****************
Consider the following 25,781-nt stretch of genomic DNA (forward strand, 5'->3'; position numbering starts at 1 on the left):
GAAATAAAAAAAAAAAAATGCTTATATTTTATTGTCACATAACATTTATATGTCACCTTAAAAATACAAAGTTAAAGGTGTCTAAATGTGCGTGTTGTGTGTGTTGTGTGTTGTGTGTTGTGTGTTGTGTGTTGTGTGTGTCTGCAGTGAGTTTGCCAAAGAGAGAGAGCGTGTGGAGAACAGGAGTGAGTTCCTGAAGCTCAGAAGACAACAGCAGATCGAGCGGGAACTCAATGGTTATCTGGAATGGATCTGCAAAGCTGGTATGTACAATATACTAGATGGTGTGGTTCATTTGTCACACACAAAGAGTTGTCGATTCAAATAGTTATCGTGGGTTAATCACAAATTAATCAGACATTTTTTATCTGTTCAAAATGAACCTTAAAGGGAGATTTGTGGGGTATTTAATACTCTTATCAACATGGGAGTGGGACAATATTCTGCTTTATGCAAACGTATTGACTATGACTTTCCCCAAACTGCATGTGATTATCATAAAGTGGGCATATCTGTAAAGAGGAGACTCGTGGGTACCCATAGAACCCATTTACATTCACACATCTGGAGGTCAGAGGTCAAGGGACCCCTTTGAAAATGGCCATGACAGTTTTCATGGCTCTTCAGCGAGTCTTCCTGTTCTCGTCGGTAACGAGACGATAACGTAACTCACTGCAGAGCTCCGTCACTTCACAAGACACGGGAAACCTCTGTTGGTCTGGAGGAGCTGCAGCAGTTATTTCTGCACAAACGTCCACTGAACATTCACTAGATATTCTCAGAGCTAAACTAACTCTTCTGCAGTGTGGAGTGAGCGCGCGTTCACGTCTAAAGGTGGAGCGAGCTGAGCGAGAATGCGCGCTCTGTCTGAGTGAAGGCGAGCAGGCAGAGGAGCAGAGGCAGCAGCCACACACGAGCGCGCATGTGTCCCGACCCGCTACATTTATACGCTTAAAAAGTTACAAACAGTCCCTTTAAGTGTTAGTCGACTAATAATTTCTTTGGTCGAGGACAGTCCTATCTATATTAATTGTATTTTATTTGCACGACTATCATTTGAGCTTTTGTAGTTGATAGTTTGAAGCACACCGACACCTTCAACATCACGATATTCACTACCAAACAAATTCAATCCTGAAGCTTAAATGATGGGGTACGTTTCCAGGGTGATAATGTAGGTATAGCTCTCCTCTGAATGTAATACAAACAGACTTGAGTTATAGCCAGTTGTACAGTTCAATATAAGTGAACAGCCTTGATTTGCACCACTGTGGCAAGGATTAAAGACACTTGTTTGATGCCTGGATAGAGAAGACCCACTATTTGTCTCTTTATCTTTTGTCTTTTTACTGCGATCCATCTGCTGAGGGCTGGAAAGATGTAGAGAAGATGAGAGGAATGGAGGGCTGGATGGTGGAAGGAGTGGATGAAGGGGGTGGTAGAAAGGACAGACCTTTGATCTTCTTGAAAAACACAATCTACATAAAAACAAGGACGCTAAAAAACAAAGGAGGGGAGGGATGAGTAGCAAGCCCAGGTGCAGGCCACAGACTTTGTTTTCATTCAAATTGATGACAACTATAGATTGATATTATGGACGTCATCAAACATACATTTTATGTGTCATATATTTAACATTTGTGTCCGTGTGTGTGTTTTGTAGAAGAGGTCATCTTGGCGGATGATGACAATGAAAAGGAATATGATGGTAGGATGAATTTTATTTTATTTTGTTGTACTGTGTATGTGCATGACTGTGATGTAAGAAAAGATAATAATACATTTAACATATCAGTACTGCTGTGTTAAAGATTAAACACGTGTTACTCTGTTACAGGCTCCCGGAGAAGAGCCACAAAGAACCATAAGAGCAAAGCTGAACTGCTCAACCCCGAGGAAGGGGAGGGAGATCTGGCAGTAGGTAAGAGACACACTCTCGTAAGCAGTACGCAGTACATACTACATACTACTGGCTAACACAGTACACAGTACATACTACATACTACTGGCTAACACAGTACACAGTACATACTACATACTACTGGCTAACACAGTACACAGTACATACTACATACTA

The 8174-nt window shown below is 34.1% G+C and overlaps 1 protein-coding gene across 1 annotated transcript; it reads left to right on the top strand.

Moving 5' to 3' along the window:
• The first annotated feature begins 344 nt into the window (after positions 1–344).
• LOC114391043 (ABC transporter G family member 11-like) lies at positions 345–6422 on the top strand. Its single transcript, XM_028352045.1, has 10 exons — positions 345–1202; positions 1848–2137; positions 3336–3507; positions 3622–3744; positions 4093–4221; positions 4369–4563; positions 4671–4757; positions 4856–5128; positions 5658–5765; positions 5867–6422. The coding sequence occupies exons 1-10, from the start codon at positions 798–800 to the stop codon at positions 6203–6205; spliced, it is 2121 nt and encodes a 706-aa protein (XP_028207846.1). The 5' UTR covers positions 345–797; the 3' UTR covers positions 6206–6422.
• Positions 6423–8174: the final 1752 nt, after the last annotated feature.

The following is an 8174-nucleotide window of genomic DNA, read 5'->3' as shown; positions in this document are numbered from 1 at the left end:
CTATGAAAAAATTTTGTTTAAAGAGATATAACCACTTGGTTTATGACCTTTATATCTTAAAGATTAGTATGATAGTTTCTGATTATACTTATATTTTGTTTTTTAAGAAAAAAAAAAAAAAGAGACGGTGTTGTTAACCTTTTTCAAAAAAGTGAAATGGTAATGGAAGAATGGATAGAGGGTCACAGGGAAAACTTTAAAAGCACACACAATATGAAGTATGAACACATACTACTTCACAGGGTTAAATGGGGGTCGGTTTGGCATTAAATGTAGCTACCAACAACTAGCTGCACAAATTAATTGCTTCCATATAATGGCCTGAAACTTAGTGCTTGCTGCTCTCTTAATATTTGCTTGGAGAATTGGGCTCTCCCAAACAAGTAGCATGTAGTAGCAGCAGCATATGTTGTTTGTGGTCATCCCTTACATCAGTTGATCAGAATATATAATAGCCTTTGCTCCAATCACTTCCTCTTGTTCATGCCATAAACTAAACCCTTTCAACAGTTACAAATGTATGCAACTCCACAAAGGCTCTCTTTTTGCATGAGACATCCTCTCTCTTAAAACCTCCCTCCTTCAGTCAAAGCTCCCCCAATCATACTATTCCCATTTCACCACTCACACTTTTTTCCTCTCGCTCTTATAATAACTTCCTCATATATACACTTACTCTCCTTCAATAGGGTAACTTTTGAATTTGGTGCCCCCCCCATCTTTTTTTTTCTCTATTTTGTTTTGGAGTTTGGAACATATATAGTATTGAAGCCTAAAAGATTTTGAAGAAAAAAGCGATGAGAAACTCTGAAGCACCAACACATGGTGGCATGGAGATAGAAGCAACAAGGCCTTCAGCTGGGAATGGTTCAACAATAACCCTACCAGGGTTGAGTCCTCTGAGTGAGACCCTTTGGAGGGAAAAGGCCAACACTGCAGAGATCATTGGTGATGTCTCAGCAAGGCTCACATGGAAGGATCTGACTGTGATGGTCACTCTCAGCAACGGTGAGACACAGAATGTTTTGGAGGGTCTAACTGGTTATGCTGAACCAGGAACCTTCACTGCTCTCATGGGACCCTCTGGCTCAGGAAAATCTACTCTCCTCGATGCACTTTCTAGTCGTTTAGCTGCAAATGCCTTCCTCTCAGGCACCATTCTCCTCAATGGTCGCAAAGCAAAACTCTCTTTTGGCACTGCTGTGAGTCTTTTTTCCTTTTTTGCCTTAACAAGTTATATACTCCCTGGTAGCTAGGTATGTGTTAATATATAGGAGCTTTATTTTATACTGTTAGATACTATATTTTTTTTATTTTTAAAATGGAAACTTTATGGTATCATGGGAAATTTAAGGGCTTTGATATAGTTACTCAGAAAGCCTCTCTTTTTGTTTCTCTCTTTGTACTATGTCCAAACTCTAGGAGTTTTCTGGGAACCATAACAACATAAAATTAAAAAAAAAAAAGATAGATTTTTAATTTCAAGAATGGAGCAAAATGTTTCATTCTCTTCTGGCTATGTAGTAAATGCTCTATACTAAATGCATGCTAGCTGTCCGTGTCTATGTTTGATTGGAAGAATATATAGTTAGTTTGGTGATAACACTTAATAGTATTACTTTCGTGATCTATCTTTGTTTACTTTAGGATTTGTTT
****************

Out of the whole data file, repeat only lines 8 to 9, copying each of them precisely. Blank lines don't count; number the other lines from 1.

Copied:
The following is an 8174-nucleotide window of genomic DNA, read 5'->3' as shown; positions in this document are numbered from 1 at the left end:
CTATGAAAAAATTTTGTTTAAAGAGATATAACCACTTGGTTTATGACCTTTATATCTTAAAGATTAGTATGATAGTTTCTGATTATACTTATATTTTGTTTTTTAAGAAAAAAAAAAAAAAGAGACGGTGTTGTTAACCTTTTTCAAAAAAGTGAAATGGTAATGGAAGAATGGATAGAGGGTCACAGGGAAAACTTTAAAAGCACACACAATATGAAGTATGAACACATACTACTTCACAGGGTTAAATGGGGGTCGGTTTGGCATTAAATGTAGCTACCAACAACTAGCTGCACAAATTAATTGCTTCCATATAATGGCCTGAAACTTAGTGCTTGCTGCTCTCTTAATATTTGCTTGGAGAATTGGGCTCTCCCAAACAAGTAGCATGTAGTAGCAGCAGCATATGTTGTTTGTGGTCATCCCTTACATCAGTTGATCAGAATATATAATAGCCTTTGCTCCAATCACTTCCTCTTGTTCATGCCATAAACTAAACCCTTTCAACAGTTACAAATGTATGCAACTCCACAAAGGCTCTCTTTTTGCATGAGACATCCTCTCTCTTAAAACCTCCCTCCTTCAGTCAAAGCTCCCCCAATCATACTATTCCCATTTCACCACTCACACTTTTTTCCTCTCGCTCTTATAATAACTTCCTCATATATACACTTACTCTCCTTCAATAGGGTAACTTTTGAATTTGGTGCCCCCCCCATCTTTTTTTTTCTCTATTTTGTTTTGGAGTTTGGAACATATATAGTATTGAAGCCTAAAAGATTTTGAAGAAAAAAGCGATGAGAAACTCTGAAGCACCAACACATGGTGGCATGGAGATAGAAGCAACAAGGCCTTCAGCTGGGAATGGTTCAACAATAACCCTACCAGGGTTGAGTCCTCTGAGTGAGACCCTTTGGAGGGAAAAGGCCAACACTGCAGAGATCATTGGTGATGTCTCAGCAAGGCTCACATGGAAGGATCTGACTGTGATGGTCACTCTCAGCAACGGTGAGACACAGAATGTTTTGGAGGGTCTAACTGGTTATGCTGAACCAGGAACCTTCACTGCTCTCATGGGACCCTCTGGCTCAGGAAAATCTACTCTCCTCGATGCACTTTCTAGTCGTTTAGCTGCAAATGCCTTCCTCTCAGGCACCATTCTCCTCAATGGTCGCAAAGCAAAACTCTCTTTTGGCACTGCTGTGAGTCTTTTTTCCTTTTTTGCCTTAACAAGTTATATACTCCCTGGTAGCTAGGTATGTGTTAATATATAGGAGCTTTATTTTATACTGTTAGATACTATATTTTTTTTATTTTTAAAATGGAAACTTTATGGTATCATGGGAAATTTAAGGGCTTTGATATAGTTACTCAGAAAGCCTCTCTTTTTGTTTCTCTCTTTGTACTATGTCCAAACTCTAGGAGTTTTCTGGGAACCATAACAACATAAAATTAAAAAAAAAAAAGATAGATTTTTAATTTCAAGAATGGAGCAAAATGTTTCATTCTCTTCTGGCTATGTAGTAAATGCTCTATACTAAATGCATGCTAGCTGTCCGTGTCTATGTTTGATTGGAAGAATATATAGTTAGTTTGGTGATAACACTTAATAGTATTACTTTCGTGATCTATCTTTGTTTACTTTAGGATTTGTTT